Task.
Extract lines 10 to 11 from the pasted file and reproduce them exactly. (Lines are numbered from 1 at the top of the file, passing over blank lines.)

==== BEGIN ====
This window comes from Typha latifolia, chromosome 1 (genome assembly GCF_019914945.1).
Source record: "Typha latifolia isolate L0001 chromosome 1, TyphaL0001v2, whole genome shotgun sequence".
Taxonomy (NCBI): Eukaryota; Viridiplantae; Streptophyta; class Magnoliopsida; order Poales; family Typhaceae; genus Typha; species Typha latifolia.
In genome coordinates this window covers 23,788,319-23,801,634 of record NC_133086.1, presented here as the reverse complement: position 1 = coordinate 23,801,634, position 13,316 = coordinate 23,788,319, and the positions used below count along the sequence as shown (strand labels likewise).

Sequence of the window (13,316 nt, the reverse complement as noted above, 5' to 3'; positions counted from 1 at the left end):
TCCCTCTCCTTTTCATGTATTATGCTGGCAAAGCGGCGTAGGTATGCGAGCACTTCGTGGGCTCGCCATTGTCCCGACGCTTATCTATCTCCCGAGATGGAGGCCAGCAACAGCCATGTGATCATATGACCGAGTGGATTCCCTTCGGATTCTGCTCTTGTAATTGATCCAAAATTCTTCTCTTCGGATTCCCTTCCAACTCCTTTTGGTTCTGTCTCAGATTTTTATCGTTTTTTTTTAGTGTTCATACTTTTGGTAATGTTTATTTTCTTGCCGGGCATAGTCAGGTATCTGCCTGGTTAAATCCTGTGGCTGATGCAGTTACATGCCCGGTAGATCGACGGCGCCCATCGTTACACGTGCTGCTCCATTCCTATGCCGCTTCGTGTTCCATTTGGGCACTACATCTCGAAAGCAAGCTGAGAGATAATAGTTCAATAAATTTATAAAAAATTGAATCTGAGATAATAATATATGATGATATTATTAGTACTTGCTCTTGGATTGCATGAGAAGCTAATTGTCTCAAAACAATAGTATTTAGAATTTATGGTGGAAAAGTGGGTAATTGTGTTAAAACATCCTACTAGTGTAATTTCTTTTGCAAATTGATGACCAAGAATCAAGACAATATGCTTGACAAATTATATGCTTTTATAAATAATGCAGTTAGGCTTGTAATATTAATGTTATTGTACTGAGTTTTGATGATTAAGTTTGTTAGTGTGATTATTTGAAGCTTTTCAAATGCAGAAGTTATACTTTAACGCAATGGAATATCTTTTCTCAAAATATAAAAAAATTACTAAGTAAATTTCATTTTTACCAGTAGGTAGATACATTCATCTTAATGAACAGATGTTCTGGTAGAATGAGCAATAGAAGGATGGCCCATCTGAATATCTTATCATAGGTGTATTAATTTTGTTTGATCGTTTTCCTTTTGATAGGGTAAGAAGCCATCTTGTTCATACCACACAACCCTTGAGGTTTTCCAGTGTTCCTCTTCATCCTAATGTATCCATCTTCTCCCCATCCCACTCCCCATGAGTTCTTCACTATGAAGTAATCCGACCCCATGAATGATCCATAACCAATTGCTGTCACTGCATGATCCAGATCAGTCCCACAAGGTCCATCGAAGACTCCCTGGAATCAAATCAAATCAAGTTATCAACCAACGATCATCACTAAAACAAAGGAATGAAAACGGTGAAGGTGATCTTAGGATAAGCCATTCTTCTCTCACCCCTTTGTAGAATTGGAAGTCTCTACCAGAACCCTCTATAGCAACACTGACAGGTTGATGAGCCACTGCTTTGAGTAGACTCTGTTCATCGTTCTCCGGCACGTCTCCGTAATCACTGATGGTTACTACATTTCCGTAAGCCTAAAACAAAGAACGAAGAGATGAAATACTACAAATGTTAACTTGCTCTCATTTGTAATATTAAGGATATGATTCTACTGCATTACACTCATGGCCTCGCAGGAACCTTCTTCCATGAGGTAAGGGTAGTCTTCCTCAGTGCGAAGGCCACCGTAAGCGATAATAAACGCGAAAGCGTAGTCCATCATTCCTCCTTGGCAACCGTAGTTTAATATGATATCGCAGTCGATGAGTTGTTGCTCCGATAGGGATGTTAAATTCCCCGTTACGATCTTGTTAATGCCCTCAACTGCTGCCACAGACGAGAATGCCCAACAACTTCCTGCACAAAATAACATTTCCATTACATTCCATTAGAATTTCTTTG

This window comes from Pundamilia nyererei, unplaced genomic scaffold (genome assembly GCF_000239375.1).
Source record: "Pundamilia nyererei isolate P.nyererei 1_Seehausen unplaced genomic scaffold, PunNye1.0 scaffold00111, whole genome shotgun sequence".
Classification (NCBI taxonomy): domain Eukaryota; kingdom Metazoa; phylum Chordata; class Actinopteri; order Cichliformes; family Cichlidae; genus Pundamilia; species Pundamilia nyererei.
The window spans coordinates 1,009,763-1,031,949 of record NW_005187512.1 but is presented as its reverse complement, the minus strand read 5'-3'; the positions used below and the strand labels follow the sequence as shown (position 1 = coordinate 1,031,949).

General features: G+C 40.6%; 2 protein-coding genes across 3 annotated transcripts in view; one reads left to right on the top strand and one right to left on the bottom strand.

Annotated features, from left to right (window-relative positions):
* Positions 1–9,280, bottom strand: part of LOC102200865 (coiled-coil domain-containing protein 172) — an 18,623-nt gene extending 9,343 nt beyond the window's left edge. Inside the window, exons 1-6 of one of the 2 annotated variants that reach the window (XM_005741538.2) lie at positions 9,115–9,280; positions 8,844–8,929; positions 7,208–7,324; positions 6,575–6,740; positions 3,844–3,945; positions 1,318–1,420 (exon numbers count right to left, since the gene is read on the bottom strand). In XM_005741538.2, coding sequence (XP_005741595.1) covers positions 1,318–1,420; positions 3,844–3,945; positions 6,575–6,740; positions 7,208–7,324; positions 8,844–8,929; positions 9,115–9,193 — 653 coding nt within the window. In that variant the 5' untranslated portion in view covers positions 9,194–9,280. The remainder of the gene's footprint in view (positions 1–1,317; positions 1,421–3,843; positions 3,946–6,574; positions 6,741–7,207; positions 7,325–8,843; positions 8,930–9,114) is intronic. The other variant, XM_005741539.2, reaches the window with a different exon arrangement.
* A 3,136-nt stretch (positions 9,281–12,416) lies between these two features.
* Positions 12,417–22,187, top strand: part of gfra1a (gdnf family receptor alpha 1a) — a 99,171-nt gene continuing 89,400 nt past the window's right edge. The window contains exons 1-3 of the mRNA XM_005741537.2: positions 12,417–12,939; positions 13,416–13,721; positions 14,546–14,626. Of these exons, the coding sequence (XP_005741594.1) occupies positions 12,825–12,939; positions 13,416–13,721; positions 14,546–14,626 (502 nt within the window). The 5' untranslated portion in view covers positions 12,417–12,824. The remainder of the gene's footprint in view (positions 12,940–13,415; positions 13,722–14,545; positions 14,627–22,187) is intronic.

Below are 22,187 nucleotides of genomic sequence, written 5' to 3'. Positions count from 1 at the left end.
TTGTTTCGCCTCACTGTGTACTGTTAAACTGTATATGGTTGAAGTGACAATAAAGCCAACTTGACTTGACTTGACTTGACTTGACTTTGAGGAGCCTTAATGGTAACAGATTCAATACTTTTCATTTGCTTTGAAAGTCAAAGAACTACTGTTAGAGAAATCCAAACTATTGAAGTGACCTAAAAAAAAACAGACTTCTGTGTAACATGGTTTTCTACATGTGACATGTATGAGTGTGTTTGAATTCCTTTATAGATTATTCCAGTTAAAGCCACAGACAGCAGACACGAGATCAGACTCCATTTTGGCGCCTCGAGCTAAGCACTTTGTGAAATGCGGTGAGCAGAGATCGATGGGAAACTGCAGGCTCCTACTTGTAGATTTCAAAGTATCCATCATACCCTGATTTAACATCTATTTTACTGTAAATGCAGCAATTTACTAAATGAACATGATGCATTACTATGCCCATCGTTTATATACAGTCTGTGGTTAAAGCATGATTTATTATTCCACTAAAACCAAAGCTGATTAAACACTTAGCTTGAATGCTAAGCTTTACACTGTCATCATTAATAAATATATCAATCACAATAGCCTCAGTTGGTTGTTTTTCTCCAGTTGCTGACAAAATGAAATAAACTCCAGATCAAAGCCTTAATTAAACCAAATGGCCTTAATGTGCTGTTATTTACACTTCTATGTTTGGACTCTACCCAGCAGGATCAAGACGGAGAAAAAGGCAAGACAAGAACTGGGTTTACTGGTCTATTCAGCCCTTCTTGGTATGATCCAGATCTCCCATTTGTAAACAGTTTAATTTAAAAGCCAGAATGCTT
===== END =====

The window spans coordinates 1,009,763-1,031,949 of record NW_005187512.1 but is presented as its reverse complement, the minus strand read 5'-3'; the positions used below and the strand labels follow the sequence as shown (position 1 = coordinate 1,031,949).

General features: G+C 40.6%; 2 protein-coding genes across 3 annotated transcripts in view; one reads left to right on the top strand and one right to left on the bottom strand.